Appeal from the Order of the Workmen's Compensation Appeal Board in case of Virgil Turner v. Jones & Laughlin Steel Corp., No. A-70088.
Carl B. Fried, for appellant.
William R. Caroselli, with him Thomas W. Henderson, McArdel, Henderson, Caroselli, Spagnolli & Beachler, and James N. Diefenderfer, for appellees.
President Judge Bowman and Judges Mencer and Rogers, sitting as a panel of three. Opinion by President Judge Bowman. Judge Kramer did not participate in the decision in this case. Judge Rogers dissents.
[ 25 Pa. Commw. Page 337]
This is an appeal by Jones & Laughlin Steel Corporation from a decision of the Workmen's Compensation Appeal Board which affirmed a referee's decision modifying an agreement of compensation for total disability and awarding compensation for a specific loss of use of both legs. We reverse.
[ 25 Pa. Commw. Page 338]
As the result of a work-related injury on May 24, 1972 (transection of the spinal cord suffered in a fall), Claimant Virgil Turner and Appellant entered into an open agreement for total disability. Pursuant to that agreement, Claimant has been paid total disability benefits at a weekly rate of $94.00. In June of 1973, Claimant filed a Modification Petition to have his disability changed from total to one of permanent loss of use of both legs. At the direction of the Board, a referee held hearings and on April 10, 1975 rendered a decision modifying the agreement and finding a specific loss of use of both legs. From that decision, Appellant took a timely appeal to the Board which affirmed the referee's findings of fact and conclusions of law. The present appeal followed.
The law is clear that the burden of proof is on the party seeking to modify the compensation agreement to establish that the degree of disability has changed. W.C.A.B. v. American Can Co., 22 Pa. Commonwealth Ct. 164, 347 A.2d 746 (1975); W.C.A.B. v. Fischer, 20 Pa. Commonwealth Ct. 183, 341 A.2d 536 (1975). "In a case such as this, where the party with the burden of proof prevailed before the referee and the Board did not take additional evidence, our scope of review is limited to a determination of whether constitutional rights were violated, an error of law was committed or any necessary finding of fact, as found by the referee, was unsupported by substantive evidence." W.C.A.B. v. McGraw Edison, 20 Pa. Commonwealth Ct. 548, 551-52, 342 A.2d 445, 448 (1975). From an examination of the testimony of Claimant's physicians, it is clear to us that the Claimant's physical condition has not changed since the time of his injury, he has lost the use of his body from the nipple line down and therefore he has failed to establish any change in his condition to something less than total disability. As we stated in Holman v. W.C.A.B., 17 Pa. Commonwealth Ct. 248, 250,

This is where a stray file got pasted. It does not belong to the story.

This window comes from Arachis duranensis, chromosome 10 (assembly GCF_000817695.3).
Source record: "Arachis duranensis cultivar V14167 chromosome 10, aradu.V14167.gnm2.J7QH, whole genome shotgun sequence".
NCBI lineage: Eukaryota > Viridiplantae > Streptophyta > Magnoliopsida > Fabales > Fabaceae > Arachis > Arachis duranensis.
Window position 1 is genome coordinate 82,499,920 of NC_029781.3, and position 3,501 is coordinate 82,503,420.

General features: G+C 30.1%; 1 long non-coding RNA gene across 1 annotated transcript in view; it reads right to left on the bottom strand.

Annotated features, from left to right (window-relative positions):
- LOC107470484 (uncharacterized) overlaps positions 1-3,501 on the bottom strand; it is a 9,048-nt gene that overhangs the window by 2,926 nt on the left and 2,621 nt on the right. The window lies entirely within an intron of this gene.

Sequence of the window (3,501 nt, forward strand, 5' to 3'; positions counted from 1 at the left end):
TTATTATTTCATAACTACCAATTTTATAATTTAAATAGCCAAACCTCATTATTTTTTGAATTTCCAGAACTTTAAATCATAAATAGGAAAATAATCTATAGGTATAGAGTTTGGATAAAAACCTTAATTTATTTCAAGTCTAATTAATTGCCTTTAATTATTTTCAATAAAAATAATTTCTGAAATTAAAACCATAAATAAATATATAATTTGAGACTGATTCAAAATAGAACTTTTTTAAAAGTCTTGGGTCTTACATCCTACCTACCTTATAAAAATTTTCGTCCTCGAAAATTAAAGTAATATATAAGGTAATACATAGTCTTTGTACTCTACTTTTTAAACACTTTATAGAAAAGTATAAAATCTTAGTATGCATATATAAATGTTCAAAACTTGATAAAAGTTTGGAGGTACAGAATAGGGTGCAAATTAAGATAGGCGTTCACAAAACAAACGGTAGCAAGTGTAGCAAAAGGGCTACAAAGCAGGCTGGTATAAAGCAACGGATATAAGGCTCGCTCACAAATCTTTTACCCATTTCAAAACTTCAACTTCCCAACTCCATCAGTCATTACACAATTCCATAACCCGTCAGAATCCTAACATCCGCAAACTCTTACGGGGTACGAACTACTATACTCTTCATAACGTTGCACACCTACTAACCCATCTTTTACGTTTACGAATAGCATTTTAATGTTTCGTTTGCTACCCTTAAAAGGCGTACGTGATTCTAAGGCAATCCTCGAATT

[ 25 Pa. Commw. Page 339329]
A.2d 919, 920 (1975): "Some change in condition must be found to justify the modification. Absent evidence to show the change, the Referee is bound to find that claimant failed to carry his burden." Critical to the Claimant's case is the determination that the disability has in some respect changed so as to warrant a modification; there is nothing in the record to support such a finding.
Claimant urges that because the statute is to be liberally construed, we should be able to uphold whichever award will result in the greatest economic advantage to the Claimant, regardless of the actual facts of the case. Similarly, Claimant points to the benefit which will accrue to him under his retirement contract if a specific loss is found instead of total disability. Considerations of relative retirement benefits are irrelevant to our determination as to whether Claimant has met his burden; the liberal statutory construction concept cannot overcome well established law. It remains for Claimant to establish something less than total disability in order to recover for specific loss. We do not go so far as to require that Claimant establish that there are jobs available which ...